As you may have figured by now, here at CelticCurse.org we are big believers in more widespread hemochromatosis screening. The cost of catching hemochromatosis early is way less than caring for someone suffering the effects of untreated hemochromatosis. So we were interested to read this article in The Scotsman, an excellent Scottish newspaper (note the spelling of haemochromatosis):
People should be routinely screened for a dangerous genetic which could afflict one in 200 Scots, a campaign group said yesterday. Described by some as the “Celtic curse”, haemochromatosis is a genetic condition prevalent in Scotland, Ireland and other northern European countries which causes iron to build up in the body.
The article goes on to describe how the head of the Haemochromatosis Society, George Scott, appealed to the Scottish Parliament to institute testing that could save lives. Apparently Members of the Scottish Parliament (referred to as MSPs) said that they will “ask health secretary Nicola Sturgeon to look into setting up a pilot in one health authority. This will help paint a better picture of the “cost benefits” and could lead to a national scheme.”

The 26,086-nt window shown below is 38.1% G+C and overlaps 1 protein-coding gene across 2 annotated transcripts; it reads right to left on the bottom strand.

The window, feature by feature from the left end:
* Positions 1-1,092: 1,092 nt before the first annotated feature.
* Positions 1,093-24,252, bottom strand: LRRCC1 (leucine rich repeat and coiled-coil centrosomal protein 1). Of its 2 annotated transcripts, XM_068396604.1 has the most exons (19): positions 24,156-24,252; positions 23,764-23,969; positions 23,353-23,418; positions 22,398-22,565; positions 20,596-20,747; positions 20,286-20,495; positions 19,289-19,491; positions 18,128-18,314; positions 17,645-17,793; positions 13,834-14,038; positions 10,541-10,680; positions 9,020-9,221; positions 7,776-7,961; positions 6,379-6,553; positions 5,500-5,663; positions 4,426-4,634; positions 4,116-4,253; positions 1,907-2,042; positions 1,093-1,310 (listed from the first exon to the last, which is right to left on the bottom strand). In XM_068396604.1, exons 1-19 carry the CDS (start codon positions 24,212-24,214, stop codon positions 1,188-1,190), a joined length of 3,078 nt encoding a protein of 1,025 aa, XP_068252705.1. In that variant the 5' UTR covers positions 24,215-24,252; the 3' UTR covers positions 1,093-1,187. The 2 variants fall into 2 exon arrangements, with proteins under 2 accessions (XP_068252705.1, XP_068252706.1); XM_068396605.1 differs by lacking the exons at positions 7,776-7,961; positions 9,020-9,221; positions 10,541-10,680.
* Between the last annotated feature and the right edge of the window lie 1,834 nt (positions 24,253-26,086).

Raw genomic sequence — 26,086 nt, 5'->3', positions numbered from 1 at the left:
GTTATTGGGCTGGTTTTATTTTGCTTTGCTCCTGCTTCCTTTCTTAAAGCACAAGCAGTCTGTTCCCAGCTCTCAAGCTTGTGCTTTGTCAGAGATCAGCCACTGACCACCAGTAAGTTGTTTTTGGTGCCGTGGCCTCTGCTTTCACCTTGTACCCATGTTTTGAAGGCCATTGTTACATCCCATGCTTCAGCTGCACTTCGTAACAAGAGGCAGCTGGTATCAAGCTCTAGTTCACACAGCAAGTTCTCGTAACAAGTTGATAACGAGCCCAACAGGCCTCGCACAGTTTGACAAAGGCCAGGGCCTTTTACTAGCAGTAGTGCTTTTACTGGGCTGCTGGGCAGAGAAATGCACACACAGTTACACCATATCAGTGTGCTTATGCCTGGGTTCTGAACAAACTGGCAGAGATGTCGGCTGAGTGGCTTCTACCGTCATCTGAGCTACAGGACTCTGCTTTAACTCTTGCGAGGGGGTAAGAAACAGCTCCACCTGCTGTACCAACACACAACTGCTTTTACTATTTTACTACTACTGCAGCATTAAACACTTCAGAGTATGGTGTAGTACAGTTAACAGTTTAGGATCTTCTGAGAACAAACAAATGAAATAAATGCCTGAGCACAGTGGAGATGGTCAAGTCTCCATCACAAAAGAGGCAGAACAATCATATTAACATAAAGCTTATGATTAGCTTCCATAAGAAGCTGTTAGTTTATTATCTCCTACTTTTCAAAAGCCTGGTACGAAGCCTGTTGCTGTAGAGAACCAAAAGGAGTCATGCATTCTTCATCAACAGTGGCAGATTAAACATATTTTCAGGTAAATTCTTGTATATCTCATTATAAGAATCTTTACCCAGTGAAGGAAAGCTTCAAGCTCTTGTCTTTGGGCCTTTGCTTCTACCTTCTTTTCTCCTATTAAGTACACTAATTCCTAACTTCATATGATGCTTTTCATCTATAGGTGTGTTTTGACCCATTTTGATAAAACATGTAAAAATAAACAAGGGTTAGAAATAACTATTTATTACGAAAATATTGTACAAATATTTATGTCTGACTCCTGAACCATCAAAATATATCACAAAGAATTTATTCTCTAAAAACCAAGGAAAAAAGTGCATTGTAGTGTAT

Which makes this a story to watch. If a study is done and if the numbers are good–meaning that the cost of treating victims was found to be far greater than widespread testing–it could make it easier for Celtic Curse advocates in other countries to push for screening.